It's quite ironic, since Mr B is a Zimmerei, and spends his working life putting roofs over other peoples heads from 6am-6pm.

*I do pay tax in Germany, I tried to register at the local tax office after evacuating our depressing Berlin sub-let, and the tax office told me that I MUST have a registered address where I reside. I replied, look, I'm homeless so you can either take my tax or not, but if you're refusing to let me pay the tax I'm going to need that in writing. They 'allowed' me to pay tax to the government who has totally failed my whole generation and every one since.


So this leaves us in the position of having to stay with Mr B's parents, and today is the 24th December. It occurred to me recently - not for the first time I'm sure, that Christmas is thrust upon us whether we like it or not.


Mr B's mother loves xmas and so we have festive songs on the radio, a big tree and every single surface in this large yet cramped house is covered in wooden toy figures which are traditional in the part of Germany that she's from.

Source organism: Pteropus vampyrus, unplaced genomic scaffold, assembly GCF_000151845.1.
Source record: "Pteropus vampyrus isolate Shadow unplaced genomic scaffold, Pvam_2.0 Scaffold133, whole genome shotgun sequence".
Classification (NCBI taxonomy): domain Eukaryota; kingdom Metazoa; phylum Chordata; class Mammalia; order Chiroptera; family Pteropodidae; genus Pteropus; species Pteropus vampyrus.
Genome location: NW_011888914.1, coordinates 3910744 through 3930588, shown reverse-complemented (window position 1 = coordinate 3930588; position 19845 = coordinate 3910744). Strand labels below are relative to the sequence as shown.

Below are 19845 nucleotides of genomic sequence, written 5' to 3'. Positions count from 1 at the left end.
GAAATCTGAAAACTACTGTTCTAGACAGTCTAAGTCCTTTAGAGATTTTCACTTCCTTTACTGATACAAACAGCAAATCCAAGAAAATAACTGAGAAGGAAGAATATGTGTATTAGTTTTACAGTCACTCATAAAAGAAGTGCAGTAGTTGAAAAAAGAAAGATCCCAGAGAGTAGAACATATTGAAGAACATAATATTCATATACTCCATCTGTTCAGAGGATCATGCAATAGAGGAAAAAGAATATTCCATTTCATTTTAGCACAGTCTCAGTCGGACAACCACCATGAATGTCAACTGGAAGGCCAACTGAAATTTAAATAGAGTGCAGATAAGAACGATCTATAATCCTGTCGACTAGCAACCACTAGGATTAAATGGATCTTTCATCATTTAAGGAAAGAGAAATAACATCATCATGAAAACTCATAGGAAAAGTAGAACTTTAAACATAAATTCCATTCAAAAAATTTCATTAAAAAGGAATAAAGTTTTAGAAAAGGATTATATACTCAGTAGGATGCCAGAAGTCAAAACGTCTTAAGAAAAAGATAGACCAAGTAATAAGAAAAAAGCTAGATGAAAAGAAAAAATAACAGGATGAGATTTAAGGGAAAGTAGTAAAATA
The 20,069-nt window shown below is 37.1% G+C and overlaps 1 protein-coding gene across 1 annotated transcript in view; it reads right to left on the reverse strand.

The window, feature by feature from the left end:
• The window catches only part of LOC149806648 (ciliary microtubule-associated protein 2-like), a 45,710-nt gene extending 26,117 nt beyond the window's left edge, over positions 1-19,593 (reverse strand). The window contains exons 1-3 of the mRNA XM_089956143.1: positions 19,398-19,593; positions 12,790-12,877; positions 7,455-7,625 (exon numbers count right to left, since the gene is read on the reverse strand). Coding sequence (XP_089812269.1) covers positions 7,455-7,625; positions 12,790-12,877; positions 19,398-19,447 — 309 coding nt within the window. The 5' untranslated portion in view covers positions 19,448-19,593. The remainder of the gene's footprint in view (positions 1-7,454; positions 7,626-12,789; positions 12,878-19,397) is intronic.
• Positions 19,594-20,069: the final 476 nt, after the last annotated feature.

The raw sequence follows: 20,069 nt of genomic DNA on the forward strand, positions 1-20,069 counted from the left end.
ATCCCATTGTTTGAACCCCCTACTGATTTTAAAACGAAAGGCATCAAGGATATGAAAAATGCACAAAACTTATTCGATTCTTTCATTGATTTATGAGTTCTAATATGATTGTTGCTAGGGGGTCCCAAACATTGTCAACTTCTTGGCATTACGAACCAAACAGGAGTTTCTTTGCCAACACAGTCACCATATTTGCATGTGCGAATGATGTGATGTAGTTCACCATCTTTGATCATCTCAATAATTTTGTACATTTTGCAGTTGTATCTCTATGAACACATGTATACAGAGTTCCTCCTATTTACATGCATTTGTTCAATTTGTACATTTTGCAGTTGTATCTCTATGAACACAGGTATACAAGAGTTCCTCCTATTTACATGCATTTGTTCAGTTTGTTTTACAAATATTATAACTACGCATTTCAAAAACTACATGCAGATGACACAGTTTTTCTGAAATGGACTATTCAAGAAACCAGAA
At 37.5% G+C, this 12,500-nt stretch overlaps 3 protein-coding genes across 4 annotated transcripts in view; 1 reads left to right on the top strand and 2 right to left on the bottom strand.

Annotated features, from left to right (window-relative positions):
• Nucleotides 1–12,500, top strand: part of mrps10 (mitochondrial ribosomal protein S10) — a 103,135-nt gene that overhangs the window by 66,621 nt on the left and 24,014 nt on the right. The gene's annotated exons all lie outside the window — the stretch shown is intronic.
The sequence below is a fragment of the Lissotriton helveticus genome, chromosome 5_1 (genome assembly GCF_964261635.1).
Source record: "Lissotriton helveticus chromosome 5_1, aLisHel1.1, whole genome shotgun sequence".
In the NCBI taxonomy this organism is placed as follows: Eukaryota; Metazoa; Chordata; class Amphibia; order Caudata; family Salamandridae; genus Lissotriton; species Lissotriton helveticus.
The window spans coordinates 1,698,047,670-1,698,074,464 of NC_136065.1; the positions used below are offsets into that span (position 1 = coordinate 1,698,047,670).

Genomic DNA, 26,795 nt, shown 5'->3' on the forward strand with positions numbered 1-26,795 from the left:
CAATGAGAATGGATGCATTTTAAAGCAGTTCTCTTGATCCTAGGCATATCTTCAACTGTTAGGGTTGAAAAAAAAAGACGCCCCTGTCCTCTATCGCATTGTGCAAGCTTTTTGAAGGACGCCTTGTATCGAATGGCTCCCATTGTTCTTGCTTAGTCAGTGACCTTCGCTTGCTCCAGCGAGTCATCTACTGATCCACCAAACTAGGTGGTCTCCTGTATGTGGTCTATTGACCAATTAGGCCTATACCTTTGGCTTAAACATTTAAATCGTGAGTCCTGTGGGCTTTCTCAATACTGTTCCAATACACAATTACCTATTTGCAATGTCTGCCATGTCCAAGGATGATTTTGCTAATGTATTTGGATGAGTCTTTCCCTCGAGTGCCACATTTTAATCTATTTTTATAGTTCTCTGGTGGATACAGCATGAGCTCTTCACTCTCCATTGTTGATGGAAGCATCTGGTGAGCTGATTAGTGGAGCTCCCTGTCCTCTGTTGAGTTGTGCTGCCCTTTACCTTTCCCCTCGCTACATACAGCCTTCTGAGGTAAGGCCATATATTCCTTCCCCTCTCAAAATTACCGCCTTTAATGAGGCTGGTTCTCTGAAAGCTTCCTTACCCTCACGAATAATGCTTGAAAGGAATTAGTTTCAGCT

It's claustrophobic.

With us two, the two parents, plus Mr B's brother and partner and child, the kitchen table can't seat us all properly and there's no place to stand and people keep bumping into each other.


It's a 3- level house that's probably 10 times bigger than our cottage, yet you can't move because it's so rammed with stuff. Theres literally no place to put down a yoga mat (They don't exercise anyway). It seems that living through the mean times of GDR turns people into hoarders. None of the stuff packed into the formica cabinets in our bedroom has been used in years or maybe decades, but we're having to live on top of it like another layer of street in Rome.


Our few belongings and my work desk are shoved in wherever possible. Some people, like me, find clutter very disturbing - just like xmas and being surrounded by meat at every meal as a vegetarian.